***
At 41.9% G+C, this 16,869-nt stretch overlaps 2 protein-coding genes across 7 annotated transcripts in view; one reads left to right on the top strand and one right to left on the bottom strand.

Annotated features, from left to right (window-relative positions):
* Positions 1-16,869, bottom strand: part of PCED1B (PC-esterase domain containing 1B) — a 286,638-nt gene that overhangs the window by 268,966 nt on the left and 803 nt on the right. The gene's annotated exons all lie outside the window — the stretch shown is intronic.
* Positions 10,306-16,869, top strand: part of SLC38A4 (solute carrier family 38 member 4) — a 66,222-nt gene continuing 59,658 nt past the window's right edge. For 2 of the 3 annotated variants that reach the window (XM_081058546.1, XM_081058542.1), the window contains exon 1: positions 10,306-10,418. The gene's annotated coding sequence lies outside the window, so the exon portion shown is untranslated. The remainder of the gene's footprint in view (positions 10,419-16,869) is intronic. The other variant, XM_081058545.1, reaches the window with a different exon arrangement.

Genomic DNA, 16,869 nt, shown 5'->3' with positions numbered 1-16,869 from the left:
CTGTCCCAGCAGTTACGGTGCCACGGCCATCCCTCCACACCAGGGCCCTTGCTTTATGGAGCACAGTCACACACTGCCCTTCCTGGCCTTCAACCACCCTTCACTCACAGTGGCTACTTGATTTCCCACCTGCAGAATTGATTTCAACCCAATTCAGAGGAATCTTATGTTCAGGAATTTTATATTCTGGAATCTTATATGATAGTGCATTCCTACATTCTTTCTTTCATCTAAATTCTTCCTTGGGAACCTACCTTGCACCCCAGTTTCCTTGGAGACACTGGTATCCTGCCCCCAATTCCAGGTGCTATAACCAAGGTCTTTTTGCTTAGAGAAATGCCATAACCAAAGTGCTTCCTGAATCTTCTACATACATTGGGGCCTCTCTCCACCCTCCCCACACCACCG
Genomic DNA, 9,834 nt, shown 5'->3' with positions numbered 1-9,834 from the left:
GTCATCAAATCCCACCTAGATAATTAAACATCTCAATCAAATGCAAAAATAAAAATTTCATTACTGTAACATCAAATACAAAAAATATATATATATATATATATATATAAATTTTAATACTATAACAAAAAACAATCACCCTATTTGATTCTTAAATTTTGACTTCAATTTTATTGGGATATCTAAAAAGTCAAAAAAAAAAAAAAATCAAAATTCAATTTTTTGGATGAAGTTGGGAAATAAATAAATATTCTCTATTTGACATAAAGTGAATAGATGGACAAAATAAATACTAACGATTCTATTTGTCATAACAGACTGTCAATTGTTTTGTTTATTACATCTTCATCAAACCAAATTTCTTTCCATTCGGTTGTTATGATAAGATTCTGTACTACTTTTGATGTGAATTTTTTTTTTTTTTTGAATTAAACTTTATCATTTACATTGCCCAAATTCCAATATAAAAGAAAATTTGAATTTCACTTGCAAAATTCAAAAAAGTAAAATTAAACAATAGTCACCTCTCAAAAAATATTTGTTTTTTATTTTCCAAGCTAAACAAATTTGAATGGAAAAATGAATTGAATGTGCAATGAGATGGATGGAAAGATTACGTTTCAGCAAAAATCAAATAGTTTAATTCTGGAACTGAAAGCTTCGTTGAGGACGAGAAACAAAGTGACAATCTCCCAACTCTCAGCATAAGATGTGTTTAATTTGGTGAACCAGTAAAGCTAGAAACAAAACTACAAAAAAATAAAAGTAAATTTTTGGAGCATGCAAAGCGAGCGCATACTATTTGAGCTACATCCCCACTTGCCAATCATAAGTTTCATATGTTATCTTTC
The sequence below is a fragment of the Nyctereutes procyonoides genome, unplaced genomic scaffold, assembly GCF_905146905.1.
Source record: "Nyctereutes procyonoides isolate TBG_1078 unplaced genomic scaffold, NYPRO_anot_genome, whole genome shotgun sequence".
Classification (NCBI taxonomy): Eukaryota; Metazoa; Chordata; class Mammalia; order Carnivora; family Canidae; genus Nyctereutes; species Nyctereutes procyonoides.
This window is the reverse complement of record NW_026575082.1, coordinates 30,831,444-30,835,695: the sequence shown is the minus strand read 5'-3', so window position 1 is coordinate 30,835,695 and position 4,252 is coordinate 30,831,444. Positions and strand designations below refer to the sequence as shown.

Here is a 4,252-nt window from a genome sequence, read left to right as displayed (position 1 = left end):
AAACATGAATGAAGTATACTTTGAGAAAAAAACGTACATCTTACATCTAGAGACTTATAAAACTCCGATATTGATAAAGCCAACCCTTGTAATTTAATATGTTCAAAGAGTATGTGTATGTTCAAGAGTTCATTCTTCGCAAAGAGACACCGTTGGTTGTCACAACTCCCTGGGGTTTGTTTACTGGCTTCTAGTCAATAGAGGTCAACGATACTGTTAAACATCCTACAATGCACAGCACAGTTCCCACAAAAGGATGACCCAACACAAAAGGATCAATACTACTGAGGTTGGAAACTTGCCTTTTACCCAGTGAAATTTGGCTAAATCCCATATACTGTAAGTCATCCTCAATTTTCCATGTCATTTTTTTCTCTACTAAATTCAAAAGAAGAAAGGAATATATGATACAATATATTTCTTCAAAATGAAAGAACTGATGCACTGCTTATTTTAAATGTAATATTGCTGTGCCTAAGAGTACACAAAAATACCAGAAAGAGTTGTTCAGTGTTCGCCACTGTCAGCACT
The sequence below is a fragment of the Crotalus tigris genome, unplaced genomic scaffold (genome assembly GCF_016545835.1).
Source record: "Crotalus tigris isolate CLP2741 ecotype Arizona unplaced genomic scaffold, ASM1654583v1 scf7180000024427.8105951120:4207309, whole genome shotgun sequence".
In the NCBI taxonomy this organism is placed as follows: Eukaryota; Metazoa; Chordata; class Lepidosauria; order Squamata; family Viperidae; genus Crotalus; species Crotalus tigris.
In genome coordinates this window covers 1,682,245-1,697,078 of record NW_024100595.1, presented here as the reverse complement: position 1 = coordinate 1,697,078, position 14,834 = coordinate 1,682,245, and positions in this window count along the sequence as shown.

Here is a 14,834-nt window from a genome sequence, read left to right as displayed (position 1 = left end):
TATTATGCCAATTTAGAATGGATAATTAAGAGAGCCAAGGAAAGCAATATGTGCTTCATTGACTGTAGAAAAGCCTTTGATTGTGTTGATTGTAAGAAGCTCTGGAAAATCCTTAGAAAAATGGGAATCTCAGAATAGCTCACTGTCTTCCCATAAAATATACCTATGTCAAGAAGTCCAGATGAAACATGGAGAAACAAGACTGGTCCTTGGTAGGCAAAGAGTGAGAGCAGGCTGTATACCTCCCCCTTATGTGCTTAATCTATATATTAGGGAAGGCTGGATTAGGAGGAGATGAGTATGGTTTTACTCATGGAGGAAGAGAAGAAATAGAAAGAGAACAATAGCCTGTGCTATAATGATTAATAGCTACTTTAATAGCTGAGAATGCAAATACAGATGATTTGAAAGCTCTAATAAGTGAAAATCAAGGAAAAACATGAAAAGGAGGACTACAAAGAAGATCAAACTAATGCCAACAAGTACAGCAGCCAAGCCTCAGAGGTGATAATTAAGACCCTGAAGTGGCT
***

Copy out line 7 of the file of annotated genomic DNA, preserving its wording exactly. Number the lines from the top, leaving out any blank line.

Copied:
Genomic DNA, 9,834 nt, shown 5'->3' with positions numbered 1-9,834 from the left: